Earlier this year, Wine’s Limoncello show saw the artist experiment with flat, painterly ceramics. Four works, assembled from around 40 tiles, hung on the gallery’s walls, the pieces once again reflective of his own life. A section of his bedroom floor was depicted with household paints, while another piece saw him resurrect his favored studio mug, blended with a still life by Italian painter and printmaker Giorgio Morandi, one of his artistic heroes. “I thought I would actively approach it as if I was painting by giving myself things to paint, like flat surfaces,” he says of the departure. “I was curious to see how it would operate. I had the idea that glaze could be superior to paint.”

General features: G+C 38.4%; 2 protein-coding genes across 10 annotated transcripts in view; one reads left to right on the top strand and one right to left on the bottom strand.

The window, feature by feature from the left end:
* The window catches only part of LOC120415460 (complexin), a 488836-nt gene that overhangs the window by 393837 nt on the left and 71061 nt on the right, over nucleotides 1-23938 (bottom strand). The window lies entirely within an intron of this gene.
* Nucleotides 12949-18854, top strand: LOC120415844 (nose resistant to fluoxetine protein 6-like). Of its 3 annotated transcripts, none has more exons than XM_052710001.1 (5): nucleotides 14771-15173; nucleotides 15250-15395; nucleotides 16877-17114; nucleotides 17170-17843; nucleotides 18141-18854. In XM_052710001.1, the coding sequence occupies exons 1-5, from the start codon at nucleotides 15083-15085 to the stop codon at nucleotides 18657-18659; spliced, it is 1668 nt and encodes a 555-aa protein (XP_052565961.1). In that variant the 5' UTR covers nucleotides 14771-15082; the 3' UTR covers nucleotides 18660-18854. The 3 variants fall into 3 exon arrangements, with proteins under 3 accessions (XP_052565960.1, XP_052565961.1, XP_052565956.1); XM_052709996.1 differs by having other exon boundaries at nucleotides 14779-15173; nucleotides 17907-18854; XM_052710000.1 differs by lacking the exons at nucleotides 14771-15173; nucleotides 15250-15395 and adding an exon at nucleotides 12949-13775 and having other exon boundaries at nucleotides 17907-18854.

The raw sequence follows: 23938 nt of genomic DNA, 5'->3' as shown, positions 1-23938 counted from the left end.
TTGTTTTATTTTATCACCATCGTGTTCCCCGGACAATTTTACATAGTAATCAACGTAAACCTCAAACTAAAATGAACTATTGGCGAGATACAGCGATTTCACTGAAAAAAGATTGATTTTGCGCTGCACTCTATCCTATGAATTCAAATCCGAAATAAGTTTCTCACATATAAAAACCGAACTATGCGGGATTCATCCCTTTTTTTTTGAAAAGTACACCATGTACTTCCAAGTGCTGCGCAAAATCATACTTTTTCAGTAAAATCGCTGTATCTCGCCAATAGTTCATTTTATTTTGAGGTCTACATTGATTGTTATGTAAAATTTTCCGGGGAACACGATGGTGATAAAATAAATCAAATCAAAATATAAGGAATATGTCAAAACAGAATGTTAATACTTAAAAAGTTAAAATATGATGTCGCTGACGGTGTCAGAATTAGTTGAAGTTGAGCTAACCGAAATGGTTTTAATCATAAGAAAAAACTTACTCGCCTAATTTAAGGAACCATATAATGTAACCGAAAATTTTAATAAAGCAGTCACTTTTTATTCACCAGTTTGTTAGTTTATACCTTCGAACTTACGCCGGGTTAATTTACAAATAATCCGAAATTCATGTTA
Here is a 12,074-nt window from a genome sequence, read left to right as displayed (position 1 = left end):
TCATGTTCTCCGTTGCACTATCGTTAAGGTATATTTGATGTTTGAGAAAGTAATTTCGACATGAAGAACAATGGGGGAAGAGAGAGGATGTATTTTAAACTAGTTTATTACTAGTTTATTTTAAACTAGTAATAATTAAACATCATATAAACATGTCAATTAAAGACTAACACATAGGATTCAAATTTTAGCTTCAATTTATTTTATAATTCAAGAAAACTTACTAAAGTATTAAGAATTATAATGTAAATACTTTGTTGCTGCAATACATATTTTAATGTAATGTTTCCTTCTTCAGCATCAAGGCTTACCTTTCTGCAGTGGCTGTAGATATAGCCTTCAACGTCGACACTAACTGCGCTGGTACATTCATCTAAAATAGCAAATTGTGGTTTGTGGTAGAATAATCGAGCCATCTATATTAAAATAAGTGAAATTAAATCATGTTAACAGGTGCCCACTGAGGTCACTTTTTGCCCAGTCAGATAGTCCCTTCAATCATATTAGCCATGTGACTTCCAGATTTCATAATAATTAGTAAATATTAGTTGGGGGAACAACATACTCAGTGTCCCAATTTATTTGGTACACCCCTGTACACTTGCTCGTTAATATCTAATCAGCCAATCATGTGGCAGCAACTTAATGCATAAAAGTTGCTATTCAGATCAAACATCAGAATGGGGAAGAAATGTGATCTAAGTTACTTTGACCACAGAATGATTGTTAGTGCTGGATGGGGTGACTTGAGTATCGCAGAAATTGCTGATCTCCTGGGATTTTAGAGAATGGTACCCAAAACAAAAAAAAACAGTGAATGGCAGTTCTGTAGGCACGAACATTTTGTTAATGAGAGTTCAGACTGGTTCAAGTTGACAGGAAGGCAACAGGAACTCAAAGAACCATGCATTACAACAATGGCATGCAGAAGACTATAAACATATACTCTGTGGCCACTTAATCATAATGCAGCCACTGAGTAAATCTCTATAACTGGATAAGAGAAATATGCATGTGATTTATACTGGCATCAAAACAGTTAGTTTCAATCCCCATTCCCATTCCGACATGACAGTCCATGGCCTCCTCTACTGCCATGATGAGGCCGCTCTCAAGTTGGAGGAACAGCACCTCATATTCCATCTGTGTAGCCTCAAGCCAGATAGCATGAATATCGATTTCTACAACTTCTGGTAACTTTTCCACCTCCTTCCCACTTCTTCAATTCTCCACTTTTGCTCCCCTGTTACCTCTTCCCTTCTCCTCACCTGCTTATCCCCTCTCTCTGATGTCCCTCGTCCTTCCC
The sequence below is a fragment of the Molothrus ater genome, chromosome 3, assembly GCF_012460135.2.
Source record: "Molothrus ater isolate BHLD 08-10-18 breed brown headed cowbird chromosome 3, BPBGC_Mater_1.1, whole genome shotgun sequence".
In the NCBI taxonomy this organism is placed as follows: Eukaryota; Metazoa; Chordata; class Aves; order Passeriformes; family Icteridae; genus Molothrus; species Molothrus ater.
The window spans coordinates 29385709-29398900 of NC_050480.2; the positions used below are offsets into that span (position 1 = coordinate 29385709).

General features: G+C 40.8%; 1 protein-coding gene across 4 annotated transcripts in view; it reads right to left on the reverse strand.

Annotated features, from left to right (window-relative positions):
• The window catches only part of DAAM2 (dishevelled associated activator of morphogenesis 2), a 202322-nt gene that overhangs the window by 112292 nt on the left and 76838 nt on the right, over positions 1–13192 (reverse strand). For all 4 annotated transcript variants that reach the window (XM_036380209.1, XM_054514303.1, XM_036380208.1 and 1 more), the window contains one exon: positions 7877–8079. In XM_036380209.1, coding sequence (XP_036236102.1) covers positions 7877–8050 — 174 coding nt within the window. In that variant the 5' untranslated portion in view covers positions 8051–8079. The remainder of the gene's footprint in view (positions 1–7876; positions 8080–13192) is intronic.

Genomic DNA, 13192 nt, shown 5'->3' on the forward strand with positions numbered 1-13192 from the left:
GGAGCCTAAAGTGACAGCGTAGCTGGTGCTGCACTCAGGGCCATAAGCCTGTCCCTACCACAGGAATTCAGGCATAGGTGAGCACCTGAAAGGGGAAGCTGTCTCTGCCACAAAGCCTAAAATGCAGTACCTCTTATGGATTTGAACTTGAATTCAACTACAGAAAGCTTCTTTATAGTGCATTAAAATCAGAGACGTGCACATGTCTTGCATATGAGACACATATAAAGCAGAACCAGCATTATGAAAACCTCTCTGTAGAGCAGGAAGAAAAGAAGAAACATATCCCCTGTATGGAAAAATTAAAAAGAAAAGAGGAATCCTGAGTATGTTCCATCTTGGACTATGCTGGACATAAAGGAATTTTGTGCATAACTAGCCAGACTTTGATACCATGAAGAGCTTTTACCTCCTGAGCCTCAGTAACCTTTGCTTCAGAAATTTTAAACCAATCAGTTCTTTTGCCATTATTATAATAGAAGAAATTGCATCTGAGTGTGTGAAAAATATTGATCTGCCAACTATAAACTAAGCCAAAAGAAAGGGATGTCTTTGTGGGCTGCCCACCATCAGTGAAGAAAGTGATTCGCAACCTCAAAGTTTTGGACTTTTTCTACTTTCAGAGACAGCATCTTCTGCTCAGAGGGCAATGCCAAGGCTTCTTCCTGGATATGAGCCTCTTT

Wine found his Elephant and Castle studio with friends from the RCA after graduating in 2010. As his own practice has grown in scale, his space has expanded, and his studio-mates have dwindled. Here he continues to run a project space, PLAZAPLAZA, though his own practice is currently in overdrive. When he first moved in, he says he and his friends ran a regular bar, a “speakeasy” with an open door policy, out of the studio space. That brings us full circle, to the creation of a new community—albeit one mainly within the confines of a specific creative class—that fed off, and legitimately added to, the teeming microcosm around it.
“This area is one of the few genuinely successful culturally diverse places in central London,” says Wine. “It’s the old feeling of London before it became culturally flattened or deadened. [We had] a manifesto for what we wanted the place to be—open, in a way.” He credits the space and its constant turnover of artists and projects with some of his own current drive: “To have somewhere where people are finishing shows in your studio is really fucking helpful. It gets you in the habit of finishing things.”